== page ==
Since 1958, the Philadelphia Industrial Development Corporation (PIDC) has been living up to its motto of “driving growth to every corner of Philadelphia.” And since 2011, PIDC’s president, John Grady, ’89, has been in the driver’s seat.
While some Philadelphians may not be familiar with the name PIDC, they are certainly familiar with its work. Among its most notable projects, the not-for-profit corporation has transformed Center City’s 13th Street and Fishtown’s Frankford Avenue, financed countless nonprofits and businesses, and structured public-private partnerships to redevelop major pieces of Philadelphia real estate. That last point, of course, calls to mind the crown jewel of PIDC’s many accomplishments in the city—the complete reimagining of The Navy Yard.
Growing up in the city’s East Oak Lane section, Grady never imagined he would one day help to literally change the landscape of Philadelphia. His strong interest in the city and public service developed early in life, along with his affinity for La Salle. His father, John “Jack” Grady, was a stronghold in the Economics Department and a legend in the University’s Honors Program, which he ran for nearly 40 years after playing an integral role in its establishment. Jack instilled an early love of La Salle in Grady and his four siblings—Kelley, ’85, Kristine, ’87, Brian, ’90, and Helene, ’93.
While earning his bachelor’s degree in economics, Grady did not have his sights on eventually being the president of a company like PIDC. However, an ethics course he took during his junior year had a lasting impact on his career choices. “I knew I had a career interest in public service,” Grady said. “Both of my parents were teachers, and while I enjoyed the academic challenge of all my other classes, this ethics class taught me about the importance work plays in sustaining cities, neighborhoods, and families, and how everything really comes full circle.”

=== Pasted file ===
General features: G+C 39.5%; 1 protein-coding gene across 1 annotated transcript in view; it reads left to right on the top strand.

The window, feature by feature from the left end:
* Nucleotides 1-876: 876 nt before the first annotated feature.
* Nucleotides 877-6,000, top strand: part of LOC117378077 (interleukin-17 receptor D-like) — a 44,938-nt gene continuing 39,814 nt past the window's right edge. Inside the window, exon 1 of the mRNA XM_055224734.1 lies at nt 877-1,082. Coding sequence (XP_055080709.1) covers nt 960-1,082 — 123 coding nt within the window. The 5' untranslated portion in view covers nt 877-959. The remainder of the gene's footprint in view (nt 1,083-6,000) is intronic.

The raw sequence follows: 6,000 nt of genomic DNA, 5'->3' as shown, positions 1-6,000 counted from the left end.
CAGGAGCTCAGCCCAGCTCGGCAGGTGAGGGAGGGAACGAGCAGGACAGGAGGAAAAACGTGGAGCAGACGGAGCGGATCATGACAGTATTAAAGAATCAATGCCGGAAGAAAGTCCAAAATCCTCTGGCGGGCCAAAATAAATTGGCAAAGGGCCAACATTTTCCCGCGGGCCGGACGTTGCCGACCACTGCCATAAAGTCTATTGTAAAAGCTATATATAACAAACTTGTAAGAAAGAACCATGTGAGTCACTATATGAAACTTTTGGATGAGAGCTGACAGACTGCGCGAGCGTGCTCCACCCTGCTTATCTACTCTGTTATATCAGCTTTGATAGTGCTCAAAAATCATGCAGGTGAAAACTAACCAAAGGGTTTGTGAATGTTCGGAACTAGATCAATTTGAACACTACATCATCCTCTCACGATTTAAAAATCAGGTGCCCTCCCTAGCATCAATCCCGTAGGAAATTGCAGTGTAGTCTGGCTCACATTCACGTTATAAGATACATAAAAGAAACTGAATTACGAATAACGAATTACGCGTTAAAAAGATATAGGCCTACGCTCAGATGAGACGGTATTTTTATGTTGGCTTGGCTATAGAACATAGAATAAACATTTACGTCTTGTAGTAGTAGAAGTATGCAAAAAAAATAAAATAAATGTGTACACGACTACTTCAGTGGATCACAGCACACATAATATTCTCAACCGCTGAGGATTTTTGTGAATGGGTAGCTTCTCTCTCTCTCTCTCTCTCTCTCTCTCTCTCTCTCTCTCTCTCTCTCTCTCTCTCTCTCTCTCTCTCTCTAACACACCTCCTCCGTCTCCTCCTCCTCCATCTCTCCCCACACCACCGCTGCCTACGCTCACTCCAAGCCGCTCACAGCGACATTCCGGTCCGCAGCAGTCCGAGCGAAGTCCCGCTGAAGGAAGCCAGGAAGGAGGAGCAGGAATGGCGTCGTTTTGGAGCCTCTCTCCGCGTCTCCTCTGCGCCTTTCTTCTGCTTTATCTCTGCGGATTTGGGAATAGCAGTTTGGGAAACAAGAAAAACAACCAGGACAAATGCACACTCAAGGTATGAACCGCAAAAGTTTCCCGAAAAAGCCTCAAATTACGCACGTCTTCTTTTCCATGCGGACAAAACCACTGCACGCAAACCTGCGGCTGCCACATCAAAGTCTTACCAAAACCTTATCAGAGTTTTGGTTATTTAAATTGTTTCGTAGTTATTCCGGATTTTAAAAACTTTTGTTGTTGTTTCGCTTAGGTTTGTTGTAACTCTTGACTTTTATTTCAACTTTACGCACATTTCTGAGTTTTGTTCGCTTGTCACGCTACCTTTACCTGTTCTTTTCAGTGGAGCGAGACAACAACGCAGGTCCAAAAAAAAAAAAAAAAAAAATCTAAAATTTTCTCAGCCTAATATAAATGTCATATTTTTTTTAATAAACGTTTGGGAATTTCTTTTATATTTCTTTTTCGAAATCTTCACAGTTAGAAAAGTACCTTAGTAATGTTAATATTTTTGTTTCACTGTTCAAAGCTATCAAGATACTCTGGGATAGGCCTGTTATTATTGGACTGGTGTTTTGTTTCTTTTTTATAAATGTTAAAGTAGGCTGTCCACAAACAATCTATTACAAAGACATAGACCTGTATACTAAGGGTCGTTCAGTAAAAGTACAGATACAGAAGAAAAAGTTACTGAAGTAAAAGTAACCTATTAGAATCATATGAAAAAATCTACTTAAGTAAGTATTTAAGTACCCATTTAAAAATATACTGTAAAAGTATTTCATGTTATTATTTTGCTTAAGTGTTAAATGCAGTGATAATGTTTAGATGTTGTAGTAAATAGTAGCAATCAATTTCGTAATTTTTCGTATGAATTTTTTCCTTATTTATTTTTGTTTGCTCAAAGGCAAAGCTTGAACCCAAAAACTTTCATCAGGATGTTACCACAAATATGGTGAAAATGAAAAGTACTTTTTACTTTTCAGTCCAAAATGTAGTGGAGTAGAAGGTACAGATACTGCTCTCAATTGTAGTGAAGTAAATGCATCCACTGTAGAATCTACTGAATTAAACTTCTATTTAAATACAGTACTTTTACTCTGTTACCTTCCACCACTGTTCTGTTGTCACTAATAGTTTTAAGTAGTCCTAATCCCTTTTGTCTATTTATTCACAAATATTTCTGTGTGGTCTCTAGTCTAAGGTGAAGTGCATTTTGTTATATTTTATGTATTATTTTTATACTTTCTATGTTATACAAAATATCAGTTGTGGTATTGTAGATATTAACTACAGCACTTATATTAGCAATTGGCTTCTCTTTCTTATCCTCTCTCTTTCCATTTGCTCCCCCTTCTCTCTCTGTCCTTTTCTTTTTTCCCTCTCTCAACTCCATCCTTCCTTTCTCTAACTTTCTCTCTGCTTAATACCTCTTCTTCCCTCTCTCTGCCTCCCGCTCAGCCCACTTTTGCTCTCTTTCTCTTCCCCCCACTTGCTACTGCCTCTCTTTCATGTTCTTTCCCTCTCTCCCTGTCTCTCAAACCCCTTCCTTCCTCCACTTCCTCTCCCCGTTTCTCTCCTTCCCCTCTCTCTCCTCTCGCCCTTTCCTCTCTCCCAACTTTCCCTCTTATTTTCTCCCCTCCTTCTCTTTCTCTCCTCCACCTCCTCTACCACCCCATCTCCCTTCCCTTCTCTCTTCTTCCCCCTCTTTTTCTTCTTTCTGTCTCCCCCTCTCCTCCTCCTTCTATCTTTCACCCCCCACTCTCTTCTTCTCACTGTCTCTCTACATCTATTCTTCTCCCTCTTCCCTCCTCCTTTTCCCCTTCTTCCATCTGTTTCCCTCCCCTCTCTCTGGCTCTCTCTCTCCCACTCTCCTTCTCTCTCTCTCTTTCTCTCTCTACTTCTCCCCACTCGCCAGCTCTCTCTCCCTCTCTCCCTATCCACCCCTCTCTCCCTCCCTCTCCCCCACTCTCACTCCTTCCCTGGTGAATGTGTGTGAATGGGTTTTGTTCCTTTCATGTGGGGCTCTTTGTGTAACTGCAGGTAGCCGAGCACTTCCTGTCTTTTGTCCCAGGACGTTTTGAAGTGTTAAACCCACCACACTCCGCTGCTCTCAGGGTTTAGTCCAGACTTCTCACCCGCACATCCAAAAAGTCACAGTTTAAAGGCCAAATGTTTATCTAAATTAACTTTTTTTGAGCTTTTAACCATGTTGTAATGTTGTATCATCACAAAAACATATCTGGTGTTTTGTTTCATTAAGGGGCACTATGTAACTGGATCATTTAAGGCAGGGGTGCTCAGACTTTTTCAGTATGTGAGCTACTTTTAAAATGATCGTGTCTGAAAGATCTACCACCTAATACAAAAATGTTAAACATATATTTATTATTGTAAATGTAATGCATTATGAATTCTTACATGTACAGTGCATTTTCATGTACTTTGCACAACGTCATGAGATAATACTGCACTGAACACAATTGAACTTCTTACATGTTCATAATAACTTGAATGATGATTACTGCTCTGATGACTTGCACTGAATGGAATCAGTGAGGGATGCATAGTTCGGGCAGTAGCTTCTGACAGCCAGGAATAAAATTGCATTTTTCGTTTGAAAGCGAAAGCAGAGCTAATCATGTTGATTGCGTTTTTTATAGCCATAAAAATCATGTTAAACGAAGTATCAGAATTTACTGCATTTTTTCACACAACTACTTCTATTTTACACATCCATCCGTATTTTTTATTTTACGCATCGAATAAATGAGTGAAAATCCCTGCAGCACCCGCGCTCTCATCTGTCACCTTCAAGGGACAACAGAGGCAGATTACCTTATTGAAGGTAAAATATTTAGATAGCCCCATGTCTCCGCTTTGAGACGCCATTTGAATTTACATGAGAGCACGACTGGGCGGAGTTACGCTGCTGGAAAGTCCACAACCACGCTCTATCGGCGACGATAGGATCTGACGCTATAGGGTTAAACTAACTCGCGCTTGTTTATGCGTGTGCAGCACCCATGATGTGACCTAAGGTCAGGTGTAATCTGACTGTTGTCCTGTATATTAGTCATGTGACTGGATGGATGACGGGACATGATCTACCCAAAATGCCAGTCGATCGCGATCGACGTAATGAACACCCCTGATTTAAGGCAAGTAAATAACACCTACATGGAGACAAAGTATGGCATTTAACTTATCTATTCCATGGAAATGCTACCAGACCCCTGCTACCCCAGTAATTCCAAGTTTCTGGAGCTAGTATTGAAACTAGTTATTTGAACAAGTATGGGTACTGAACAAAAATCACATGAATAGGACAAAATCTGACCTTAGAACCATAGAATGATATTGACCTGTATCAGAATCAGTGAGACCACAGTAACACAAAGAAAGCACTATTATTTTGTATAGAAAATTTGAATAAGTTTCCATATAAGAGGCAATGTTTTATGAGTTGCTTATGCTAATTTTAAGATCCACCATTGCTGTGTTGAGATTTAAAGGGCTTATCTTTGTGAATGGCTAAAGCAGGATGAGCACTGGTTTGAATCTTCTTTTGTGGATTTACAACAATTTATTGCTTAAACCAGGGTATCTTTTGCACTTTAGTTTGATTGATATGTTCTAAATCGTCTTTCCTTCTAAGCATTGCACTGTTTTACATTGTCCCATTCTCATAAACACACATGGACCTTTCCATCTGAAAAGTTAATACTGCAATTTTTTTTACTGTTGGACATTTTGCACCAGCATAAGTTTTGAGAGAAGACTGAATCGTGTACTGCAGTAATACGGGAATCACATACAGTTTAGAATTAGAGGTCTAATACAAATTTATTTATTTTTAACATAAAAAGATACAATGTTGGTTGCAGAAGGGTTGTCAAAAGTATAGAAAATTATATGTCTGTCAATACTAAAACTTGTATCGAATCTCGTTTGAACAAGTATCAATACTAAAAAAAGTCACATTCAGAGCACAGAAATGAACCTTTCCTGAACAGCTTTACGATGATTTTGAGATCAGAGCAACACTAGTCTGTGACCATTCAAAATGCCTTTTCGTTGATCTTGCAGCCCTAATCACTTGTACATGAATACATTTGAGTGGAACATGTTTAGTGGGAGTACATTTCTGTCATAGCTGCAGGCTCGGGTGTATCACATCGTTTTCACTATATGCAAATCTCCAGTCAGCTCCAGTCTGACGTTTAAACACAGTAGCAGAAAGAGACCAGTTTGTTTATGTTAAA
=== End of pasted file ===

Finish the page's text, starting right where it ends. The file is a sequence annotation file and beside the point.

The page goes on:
“The Navy Yard used to be about keeping people out, but now we want to invite them in.” —John Grady, ’89
After graduating from La Salle, Grady was offered the chance to work on the development of the Camden waterfront. “It was supposed to be for the summer, but I ended up staying for nearly 10 years,” Grady said. By the time he was done, he had earned his master’s degree in government administration from the University of Pennsylvania and risen to Executive Vice President of Cooper’s Ferry Development Association. In 1998, he was asked to join the team at PIDC specifically to work on The Navy Yard.
“I had worked with them on a number of projects already, and I was ready to return to Philly,” Grady said. “PIDC always had great people committed to building public-private partnerships that attract investment, development, and job growth throughout the city, so it seemed like the right fit.”
Grady took charge of the massive project when he was just 31 years old. His experience developing Camden’s waterfront proved to be invaluable in his approach to The Navy Yard project. “I had never even been to The Navy Yard before I started at PIDC,” Grady said. “It was this enormous slate that had basically become a ghost town in search of a new purpose.”
Finding that purpose proved challenging for Grady and his team, whom he describes as talented and motivated. “There were lots of choices about what kind of place The Navy Yard could be. Moves from the city to suburbs were on the rise in the late 80s and early 90s, and we could have built subdivision housing or a suburban industrial park,” Grady said. “But that isn’t what The Navy Yard was. It was predominantly an urban place, and we wanted to create a place of work, production, and innovation true to its history.”
Nearly 15 years later, the Navy Yard has become the bustling center of industry Grady knew it could be. In addition to serving as Urban Outfitters’ headquarters, other powerhouses like GlaxoSmithKline and Tasty Baking Company also call the Navy Yard’s 1,200-acre waterfront campus home. Small businesses are finding their way there as well.
“We try to be responsive to economic cycles, lead that activity, develop the vision, and build partnerships with people who share that vision,” Grady said. “The Navy Yard used to be about keeping people out, but now we want to invite them in.”